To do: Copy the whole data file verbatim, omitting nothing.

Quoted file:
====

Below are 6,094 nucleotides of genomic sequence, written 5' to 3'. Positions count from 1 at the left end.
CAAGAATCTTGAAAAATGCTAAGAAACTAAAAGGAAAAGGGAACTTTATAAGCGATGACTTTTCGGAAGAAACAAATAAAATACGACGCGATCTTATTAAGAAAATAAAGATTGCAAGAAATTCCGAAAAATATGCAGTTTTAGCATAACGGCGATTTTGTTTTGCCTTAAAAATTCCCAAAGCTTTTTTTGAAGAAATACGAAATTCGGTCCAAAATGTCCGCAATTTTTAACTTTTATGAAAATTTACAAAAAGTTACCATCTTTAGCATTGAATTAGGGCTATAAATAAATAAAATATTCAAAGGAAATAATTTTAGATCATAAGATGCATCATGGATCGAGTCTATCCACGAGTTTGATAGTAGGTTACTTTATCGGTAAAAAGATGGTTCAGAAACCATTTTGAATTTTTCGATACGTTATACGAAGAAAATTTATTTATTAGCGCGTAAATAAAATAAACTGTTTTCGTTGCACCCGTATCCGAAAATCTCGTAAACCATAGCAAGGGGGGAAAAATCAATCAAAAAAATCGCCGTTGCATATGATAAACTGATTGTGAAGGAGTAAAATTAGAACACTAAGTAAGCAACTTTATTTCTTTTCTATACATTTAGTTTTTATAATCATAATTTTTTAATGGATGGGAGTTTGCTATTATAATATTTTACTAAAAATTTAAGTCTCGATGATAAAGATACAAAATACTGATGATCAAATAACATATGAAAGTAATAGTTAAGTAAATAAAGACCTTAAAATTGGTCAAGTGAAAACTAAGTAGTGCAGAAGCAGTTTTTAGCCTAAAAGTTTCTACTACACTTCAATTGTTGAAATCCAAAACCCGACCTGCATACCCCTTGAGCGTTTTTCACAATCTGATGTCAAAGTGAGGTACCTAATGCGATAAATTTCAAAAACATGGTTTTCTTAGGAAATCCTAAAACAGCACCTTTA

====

Below are 6,094 nucleotides of genomic sequence, written 5' to 3'. Positions count from 1 at the left end.
CAAGAATCTTGAAAAATGCTAAGAAACTAAAAGGAAAAGGGAACTTTATAAGCGATGACTTTTCGGAAGAAACAAATAAAATACGACGCGATCTTATTAAGAAAATAAAGATTGCAAGAAATTCCGAAAAATATGCAGTTTTAGCATAACGGCGATTTTGTTTTGCCTTAAAAATTCCCAAAGCTTTTTTTGAAGAAATACGAAATTCGGTCCAAAATGTCCGCAATTTTTAACTTTTATGAAAATTTACAAAAAGTTACCATCTTTAGCATTGAATTAGGGCTATAAATAAATAAAATATTCAAAGGAAATAATTTTAGATCATAAGATGCATCATGGATCGAGTCTATCCACGAGTTTGATAGTAGGTTACTTTATCGGTAAAAAGATGGTTCAGAAACCATTTTGAATTTTTCGATACGTTATACGAAGAAAATTTATTTATTAGCGCGTAAATAAAATAAACTGTTTTCGTTGCACCCGTATCCGAAAATCTCGTAAACCATAGCAAGGGGGGAAAAATCAATCAAAAAAATCGCCGTTGCATATGATAAACTGATTGTGAAGGAGTAAAATTAGAACACTAAGTAAGCAACTTTATTTCTTTTCTATACATTTAGTTTTTATAATCATAATTTTTTAATGGATGGGAGTTTGCTATTATAATATTTTACTAAAAATTTAAGTCTCGATGATAAAGATACAAAATACTGATGATCAAATAACATATGAAAGTAATAGTTAAGTAAATAAAGACCTTAAAATTGGTCAAGTGAAAACTAAGTAGTGCAGAAGCAGTTTTTAGCCTAAAAGTTTCTACTACACTTCAATTGTTGAAATCCAAAACCCGACCTGCATACCCCTTGAGCGTTTTTCACAATCTGATGTCAAAGTGAGGTACCTAATGCGATAAATTTCAAAAACATGGTTTTCTTAGGAAATCCTAAAACAGCACCTTTA